Investigation Reveals Wet Markets Still Operating Despite Coronavirus Pandemic


2 Minutes Read

Live animals are caged alongside dead ones at wet markets (Photo: Kelly Guerin / We Animals) - Media Credit:

A new investigation has revealed that wet markets are still operating in countries around the world – despite their believed connection to the coronavirus outbreak.

The coronavirus is understood to have originated in a wet market – where live animals are sold and slaughtered next to dead ones – in Wuhan, China, last December. Since then, the virus has spread globally killing almost 90,000 people at the time of writing.

Multiple outbreaks in recent years have been linked to the capturing and farming animals for food, including swine flu, avian flu, SARS, HIV, hoof-and-mouth disease, and mad cow disease among others.

Animal consumption and disease

As a result of the virus, a number of organizations are calling for the closure of these markets – which operate in countries around the world. PETA has petitioned the World Health Organisation asking for its help in shutting them down.

PETA describes live animal markets as the ‘perfect breeding grounds for diseases’ as ‘stressed, injured, and sickly animals are commonly caged in public areas and on sidewalks – where feces, blood, and offal can contaminate buyers and sellers and be tracked into restaurants or homes’.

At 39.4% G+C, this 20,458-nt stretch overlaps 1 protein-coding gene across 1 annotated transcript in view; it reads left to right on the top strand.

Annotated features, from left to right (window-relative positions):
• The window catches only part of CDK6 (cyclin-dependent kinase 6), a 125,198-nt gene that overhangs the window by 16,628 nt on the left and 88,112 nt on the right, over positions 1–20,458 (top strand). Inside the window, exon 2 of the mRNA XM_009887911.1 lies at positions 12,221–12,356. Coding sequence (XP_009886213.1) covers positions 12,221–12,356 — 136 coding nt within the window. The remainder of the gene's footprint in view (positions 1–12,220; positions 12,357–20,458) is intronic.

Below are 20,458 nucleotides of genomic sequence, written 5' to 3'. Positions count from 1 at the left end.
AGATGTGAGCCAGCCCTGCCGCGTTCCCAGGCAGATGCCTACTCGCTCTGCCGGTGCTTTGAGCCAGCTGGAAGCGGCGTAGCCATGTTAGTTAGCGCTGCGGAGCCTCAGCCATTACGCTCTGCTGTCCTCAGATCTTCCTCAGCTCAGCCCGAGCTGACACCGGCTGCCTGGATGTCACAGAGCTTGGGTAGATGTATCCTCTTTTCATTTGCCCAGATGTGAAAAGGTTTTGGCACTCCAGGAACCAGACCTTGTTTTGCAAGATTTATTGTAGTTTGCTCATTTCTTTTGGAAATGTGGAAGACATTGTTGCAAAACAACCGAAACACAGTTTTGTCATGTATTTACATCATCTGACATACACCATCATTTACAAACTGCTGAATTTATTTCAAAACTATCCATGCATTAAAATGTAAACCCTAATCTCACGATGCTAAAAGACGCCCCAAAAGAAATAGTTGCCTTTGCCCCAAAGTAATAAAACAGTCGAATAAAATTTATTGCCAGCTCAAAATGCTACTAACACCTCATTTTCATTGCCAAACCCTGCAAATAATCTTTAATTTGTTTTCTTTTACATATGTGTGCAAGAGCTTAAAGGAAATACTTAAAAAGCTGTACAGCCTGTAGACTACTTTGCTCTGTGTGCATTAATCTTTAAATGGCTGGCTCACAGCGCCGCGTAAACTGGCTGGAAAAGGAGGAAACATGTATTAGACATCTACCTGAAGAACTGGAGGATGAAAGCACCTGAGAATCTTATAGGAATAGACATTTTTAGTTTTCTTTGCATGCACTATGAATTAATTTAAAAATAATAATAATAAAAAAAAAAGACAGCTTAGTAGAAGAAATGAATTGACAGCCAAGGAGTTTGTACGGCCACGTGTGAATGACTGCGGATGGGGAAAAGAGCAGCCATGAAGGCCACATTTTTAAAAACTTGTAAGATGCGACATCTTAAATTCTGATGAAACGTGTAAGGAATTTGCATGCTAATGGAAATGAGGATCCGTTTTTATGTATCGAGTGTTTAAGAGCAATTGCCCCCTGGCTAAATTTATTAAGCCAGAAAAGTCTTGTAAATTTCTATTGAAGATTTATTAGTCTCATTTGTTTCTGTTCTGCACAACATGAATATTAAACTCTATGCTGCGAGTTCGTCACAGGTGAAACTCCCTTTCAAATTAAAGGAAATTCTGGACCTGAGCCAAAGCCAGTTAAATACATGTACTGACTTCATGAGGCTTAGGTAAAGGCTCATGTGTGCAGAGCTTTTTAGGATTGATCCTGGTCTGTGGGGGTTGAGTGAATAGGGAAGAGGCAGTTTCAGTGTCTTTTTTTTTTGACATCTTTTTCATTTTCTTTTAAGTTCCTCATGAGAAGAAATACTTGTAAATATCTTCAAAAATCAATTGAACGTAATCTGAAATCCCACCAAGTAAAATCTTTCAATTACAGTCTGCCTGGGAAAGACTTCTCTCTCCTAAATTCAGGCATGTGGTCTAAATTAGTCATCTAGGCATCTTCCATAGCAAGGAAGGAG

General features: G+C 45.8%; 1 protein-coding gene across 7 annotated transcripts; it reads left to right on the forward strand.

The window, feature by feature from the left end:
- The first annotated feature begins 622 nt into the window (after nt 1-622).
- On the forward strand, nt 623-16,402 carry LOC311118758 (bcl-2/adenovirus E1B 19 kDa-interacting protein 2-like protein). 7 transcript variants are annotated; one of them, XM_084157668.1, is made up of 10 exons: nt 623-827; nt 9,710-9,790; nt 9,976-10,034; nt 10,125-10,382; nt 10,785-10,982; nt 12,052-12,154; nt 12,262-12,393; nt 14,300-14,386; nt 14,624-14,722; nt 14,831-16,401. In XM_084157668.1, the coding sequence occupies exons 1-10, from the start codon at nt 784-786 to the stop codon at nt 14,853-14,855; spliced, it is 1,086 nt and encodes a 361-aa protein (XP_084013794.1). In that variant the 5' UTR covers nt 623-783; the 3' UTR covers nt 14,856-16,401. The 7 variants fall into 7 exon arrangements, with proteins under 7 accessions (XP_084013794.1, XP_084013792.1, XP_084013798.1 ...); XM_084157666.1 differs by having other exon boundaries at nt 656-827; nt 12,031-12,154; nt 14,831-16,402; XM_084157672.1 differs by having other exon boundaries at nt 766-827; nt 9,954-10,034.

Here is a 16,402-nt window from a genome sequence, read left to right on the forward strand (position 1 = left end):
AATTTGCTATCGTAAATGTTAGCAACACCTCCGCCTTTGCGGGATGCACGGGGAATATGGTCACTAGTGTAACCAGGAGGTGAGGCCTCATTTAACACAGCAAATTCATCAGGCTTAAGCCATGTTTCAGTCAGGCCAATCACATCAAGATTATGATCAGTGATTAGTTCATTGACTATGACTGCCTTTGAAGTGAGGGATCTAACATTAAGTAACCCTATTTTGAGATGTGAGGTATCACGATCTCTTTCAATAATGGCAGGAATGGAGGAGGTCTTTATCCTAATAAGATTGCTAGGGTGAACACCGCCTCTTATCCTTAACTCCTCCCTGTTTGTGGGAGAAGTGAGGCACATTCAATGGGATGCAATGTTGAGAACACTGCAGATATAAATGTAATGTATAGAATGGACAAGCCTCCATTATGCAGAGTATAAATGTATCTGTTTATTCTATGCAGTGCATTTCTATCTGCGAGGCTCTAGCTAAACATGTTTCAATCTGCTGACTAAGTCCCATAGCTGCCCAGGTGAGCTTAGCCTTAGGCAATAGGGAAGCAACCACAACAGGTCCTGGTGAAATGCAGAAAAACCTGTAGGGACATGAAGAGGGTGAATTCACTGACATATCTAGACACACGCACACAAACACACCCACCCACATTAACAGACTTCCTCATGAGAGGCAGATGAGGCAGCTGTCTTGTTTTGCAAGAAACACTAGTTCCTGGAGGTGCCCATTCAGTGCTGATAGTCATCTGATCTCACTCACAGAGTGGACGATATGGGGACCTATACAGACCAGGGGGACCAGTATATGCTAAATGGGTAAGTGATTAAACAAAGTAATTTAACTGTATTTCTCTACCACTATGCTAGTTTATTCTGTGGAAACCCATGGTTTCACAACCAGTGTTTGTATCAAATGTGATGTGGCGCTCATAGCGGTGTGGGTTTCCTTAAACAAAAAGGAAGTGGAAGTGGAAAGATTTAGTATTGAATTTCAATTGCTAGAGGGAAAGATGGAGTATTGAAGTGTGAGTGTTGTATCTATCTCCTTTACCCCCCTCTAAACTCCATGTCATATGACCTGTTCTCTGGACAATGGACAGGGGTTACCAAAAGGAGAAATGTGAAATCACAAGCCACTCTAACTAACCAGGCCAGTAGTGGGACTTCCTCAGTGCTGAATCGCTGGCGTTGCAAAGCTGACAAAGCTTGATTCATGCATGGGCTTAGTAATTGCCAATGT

Now PETA Asia has released new video footage (above) showing that live-animal markets in Tomohon, Indonesia, and Bangkok, Thailand are still operating. The video follows reports that wet markets have also re-opened in China.

The charity says its footage shows ‘humans wearing flip-flops walking across blood-soaked floors and handling pigs’ raw flesh with their bare hands’.

It adds that flies can be seen buzzing around the bodies of dead animals including dogs, pigs, and a snake, while live animals including chickens, cats, and frogs await slaughter.

Risk of future pandemics

“The next pandemic is right around the corner as long as sick and stressed animals are crowded together in blood-soaked meat markets,” PETA founder, Ingrid Newkirk, said.

“PETA is calling on the World Health Organisation to help shut down these dangerous operations, whether they’re killing chickens in New York or cats in Indonesia.”

PETA Asia has called on the health ministers of Indonesia, Thailand, and other Asian countries to close wet markets, but has not received any responses yet.

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